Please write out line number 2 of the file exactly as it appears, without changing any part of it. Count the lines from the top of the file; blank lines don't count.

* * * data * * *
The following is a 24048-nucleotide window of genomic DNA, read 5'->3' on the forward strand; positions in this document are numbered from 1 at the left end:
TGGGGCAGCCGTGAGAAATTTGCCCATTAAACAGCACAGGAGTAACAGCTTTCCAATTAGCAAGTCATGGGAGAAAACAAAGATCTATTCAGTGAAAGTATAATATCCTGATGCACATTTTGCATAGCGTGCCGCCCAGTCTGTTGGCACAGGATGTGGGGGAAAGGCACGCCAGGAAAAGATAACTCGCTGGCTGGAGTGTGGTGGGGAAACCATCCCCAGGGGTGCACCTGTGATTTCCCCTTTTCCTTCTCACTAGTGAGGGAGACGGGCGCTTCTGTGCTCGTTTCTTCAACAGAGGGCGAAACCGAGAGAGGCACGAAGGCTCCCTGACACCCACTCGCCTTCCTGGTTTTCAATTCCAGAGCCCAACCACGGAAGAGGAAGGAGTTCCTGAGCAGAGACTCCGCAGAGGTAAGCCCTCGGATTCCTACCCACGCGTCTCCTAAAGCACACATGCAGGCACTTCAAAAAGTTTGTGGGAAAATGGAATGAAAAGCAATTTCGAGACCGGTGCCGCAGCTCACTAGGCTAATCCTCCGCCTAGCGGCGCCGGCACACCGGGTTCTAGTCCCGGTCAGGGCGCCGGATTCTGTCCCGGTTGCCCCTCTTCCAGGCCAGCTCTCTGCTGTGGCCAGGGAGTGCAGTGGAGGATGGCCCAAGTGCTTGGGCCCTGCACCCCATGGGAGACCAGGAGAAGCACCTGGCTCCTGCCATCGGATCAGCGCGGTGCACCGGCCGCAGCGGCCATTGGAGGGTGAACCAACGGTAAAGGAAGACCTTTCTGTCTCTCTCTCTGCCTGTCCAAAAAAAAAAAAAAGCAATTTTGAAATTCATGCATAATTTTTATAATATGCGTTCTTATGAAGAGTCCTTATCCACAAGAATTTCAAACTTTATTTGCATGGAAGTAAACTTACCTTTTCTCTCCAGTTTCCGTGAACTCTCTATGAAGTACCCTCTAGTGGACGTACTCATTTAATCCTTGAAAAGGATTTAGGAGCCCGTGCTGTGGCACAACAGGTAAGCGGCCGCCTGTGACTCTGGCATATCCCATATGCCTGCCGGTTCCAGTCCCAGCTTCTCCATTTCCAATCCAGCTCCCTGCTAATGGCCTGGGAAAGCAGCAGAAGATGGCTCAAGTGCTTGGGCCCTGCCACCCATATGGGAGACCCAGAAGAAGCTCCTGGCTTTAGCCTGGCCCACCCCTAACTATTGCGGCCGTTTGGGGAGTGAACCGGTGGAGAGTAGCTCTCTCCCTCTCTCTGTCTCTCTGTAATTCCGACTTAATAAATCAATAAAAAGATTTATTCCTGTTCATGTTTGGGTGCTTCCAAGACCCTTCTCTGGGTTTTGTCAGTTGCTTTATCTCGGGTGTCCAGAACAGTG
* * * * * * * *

TGGGGCAGCCGTGAGAAATTTGCCCATTAAACAGCACAGGAGTAACAGCTTTCCAATTAGCAAGTCATGGGAGAAAACAAAGATCTATTCAGTGAAAGTATAATATCCTGATGCACATTTTGCATAGCGTGCCGCCCAGTCTGTTGGCACAGGATGTGGGGGAAAGGCACGCCAGGAAAAGATAACTCGCTGGCTGGAGTGTGGTGGGGAAACCATCCCCAGGGGTGCACCTGTGATTTCCCCTTTTCCTTCTCACTAGTGAGGGAGACGGGCGCTTCTGTGCTCGTTTCTTCAACAGAGGGCGAAACCGAGAGAGGCACGAAGGCTCCCTGACACCCACTCGCCTTCCTGGTTTTCAATTCCAGAGCCCAACCACGGAAGAGGAAGGAGTTCCTGAGCAGAGACTCCGCAGAGGTAAGCCCTCGGATTCCTACCCACGCGTCTCCTAAAGCACACATGCAGGCACTTCAAAAAGTTTGTGGGAAAATGGAATGAAAAGCAATTTCGAGACCGGTGCCGCAGCTCACTAGGCTAATCCTCCGCCTAGCGGCGCCGGCACACCGGGTTCTAGTCCCGGTCAGGGCGCCGGATTCTGTCCCGGTTGCCCCTCTTCCAGGCCAGCTCTCTGCTGTGGCCAGGGAGTGCAGTGGAGGATGGCCCAAGTGCTTGGGCCCTGCACCCCATGGGAGACCAGGAGAAGCACCTGGCTCCTGCCATCGGATCAGCGCGGTGCACCGGCCGCAGCGGCCATTGGAGGGTGAACCAACGGTAAAGGAAGACCTTTCTGTCTCTCTCTCTGCCTGTCCAAAAAAAAAAAAAAGCAATTTTGAAATTCATGCATAATTTTTATAATATGCGTTCTTATGAAGAGTCCTTATCCACAAGAATTTCAAACTTTATTTGCATGGAAGTAAACTTACCTTTTCTCTCCAGTTTCCGTGAACTCTCTATGAAGTACCCTCTAGTGGACGTACTCATTTAATCCTTGAAAAGGATTTAGGAGCCCGTGCTGTGGCACAACAGGTAAGCGGCCGCCTGTGACTCTGGCATATCCCATATGCCTGCCGGTTCCAGTCCCAGCTTCTCCATTTCCAATCCAGCTCCCTGCTAATGGCCTGGGAAAGCAGCAGAAGATGGCTCAAGTGCTTGGGCCCTGCCACCCATATGGGAGACCCAGAAGAAGCTCCTGGCTTTAGCCTGGCCCACCCCTAACTATTGCGGCCGTTTGGGGAGTGAACCGGTGGAGAGTAGCTCTCTCCCTCTCTCTGTCTCTCTGTAATTCCGACTTAATAAATCAATAAAAAGATTTATTCCTGTTCATGTTTGGGTGCTTCCAAGACCCTTCTCTGGGTTTTGTCAGTTGCTTTATCTCGGGTGTCCAGAACAGTG